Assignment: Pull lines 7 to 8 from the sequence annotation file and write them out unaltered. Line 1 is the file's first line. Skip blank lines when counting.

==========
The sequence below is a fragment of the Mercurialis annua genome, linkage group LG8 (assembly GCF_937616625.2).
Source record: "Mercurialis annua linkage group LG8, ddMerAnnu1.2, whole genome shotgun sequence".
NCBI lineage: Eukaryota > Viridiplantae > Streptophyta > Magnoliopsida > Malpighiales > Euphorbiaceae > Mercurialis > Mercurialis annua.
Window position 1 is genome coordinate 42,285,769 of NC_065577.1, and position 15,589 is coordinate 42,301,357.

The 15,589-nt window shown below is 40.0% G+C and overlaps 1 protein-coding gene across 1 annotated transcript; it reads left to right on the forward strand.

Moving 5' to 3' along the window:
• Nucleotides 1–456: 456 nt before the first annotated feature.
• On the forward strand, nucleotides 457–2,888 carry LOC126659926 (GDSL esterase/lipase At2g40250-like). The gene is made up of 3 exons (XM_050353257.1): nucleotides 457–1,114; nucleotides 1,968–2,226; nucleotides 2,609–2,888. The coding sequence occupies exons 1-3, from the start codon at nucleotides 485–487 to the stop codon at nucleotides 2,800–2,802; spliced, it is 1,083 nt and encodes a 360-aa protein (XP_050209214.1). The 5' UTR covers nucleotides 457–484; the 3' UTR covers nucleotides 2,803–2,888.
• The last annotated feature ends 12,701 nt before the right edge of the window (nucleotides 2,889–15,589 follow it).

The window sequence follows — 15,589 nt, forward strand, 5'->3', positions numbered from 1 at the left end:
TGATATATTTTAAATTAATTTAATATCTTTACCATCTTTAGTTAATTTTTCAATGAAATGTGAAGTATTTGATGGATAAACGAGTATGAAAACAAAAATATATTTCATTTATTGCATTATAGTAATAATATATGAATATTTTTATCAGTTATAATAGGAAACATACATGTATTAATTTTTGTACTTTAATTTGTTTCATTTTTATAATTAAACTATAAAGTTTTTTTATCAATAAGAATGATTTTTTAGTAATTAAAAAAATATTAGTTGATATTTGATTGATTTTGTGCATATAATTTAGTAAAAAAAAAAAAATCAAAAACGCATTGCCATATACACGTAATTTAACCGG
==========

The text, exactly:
• Nucleotides 1–456: 456 nt before the first annotated feature.
• On the forward strand, nucleotides 457–2,888 carry LOC126659926 (GDSL esterase/lipase At2g40250-like). The gene is made up of 3 exons (XM_050353257.1): nucleotides 457–1,114; nucleotides 1,968–2,226; nucleotides 2,609–2,888. The coding sequence occupies exons 1-3, from the start codon at nucleotides 485–487 to the stop codon at nucleotides 2,800–2,802; spliced, it is 1,083 nt and encodes a 360-aa protein (XP_050209214.1). The 5' UTR covers nucleotides 457–484; the 3' UTR covers nucleotides 2,803–2,888.